NEW YORK -- Standing in the plush visitors' clubhouse of Yankee Stadium, Carlos Zambrano made a plea for Chicago to replace Wrigley Field.
"You come into a ballpark like this and you see great things," the Cubs ace told The Associated Press on Saturday before his team's 10-1 exhibition loss at the sparkling ballpark in the Bronx.
"You wish that Chicago'd build a new stadium for the Cubs," he said.
Built in 1914 and home to the Cubs since 1916, Wrigley Field is the second-oldest major league stadium, trailing only Boston's Fenway Park (1912). Fans in Chicago still flock to see the ivy-covered walls and keep alive Harry Caray's tradition of singing "Take Me Out to the Ball Game" during every seventh-inning stretch.
In 2008, their 100th season without a World Series title, the Cubs drew a Wrigley record of 3,300,200 fans, and thousands more peered into the field from rooftops near the neighborhood park.
Zambrano wasn't just being his unpredictable self Saturday. As a player he wants a relaxing environment to work in, and he understands Wrigley's appeal for fans despite the lack of amenities -- who needs a martini bar, as there is in the new, $1.5 billion Yankee Stadium, when you can go loopy just trying to figure out the wind direction for that day's game?
"People are used to Wrigley Field," he said. "As a fan it's hard to think of a new ballpark."
Cubs manager Lou Piniella couldn't agree less with his Opening Day starter. The former Yankees outfielder and manager was enchanted by the new ballpark in the Bronx, but can't wait to return to Chicago for the first home game on April 13.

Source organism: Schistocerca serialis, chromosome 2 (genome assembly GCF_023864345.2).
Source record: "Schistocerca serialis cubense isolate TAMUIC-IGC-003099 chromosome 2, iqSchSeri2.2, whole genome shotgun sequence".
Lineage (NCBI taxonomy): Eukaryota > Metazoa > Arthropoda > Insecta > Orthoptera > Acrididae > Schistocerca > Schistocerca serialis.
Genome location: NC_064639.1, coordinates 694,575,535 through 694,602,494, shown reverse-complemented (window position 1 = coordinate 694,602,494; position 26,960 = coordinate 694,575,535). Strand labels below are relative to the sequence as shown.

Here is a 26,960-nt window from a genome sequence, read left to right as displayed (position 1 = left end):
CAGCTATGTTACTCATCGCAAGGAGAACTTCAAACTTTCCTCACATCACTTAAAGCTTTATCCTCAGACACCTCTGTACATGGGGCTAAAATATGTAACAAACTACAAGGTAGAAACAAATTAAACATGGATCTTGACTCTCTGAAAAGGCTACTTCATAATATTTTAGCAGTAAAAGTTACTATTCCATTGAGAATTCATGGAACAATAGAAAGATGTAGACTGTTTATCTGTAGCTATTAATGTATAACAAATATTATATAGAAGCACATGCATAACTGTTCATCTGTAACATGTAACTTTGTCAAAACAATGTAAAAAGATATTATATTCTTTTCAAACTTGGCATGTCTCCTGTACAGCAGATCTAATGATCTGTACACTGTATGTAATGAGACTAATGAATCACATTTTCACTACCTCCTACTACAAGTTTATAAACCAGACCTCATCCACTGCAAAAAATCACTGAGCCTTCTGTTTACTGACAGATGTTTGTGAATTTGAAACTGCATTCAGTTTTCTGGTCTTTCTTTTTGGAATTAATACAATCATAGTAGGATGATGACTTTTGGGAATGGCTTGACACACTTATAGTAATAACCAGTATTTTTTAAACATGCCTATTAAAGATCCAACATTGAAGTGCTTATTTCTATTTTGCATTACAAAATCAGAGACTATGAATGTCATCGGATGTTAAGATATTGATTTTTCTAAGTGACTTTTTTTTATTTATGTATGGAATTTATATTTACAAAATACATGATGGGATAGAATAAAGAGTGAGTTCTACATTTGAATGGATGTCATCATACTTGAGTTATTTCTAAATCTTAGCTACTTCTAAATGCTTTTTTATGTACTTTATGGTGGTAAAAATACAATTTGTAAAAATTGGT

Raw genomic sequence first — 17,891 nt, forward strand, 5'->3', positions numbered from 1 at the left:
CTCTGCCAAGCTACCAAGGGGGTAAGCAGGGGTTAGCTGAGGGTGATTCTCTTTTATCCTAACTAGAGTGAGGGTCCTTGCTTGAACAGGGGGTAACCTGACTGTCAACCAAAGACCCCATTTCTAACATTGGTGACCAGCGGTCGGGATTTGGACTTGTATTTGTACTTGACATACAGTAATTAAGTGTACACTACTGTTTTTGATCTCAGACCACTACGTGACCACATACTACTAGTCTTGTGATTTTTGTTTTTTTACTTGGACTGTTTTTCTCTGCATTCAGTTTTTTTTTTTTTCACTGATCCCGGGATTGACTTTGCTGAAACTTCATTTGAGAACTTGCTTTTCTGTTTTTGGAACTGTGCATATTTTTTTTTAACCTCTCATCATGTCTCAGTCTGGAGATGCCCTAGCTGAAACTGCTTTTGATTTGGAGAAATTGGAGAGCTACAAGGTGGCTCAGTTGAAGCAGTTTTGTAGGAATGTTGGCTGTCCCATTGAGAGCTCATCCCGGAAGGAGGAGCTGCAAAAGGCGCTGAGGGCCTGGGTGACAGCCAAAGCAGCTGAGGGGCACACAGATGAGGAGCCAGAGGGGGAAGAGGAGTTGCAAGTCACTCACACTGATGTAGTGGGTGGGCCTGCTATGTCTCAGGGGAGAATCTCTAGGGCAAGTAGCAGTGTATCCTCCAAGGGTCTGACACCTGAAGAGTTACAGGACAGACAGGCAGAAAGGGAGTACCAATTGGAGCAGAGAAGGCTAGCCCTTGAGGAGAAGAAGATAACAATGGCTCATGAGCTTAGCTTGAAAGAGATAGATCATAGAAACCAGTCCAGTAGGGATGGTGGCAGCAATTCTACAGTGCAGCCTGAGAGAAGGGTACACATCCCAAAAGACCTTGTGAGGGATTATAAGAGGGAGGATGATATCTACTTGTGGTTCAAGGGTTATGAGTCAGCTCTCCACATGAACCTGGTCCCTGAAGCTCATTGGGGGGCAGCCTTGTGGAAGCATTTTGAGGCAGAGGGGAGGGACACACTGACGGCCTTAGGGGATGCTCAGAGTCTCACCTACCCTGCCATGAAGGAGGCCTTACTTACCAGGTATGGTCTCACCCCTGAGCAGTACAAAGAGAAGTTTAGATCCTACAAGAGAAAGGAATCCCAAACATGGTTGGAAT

"I don't see why," Piniella said when asked if the Cubs need a new stadium. "Wrigley's got its own uniqueness. There's no question the facilities need to be redone but that's going to happen.
"My favorite time of year is when the ivy turns green. It's really a great environment to play a ballgame," he said.
Planted in 1937, the ivy that clings to the outfield wall sometimes snares balls.
But his favorite part of managing a team at Wrigley is checking the flags to see how the wind is blowing and then devising a lineup based on the directions.
"It's like playing the British Open over there," he said. "You've got to adjust to the weather."
After two years as manager of the Cubs, Piniella has become well attuned to a ballpark's wind. Aftere just one game at the new stadium in New York, he said, "It seems like there's a wind tunnel that shoots the ball to right-center."
Two of the Yankees' four homers Saturday went to right-center.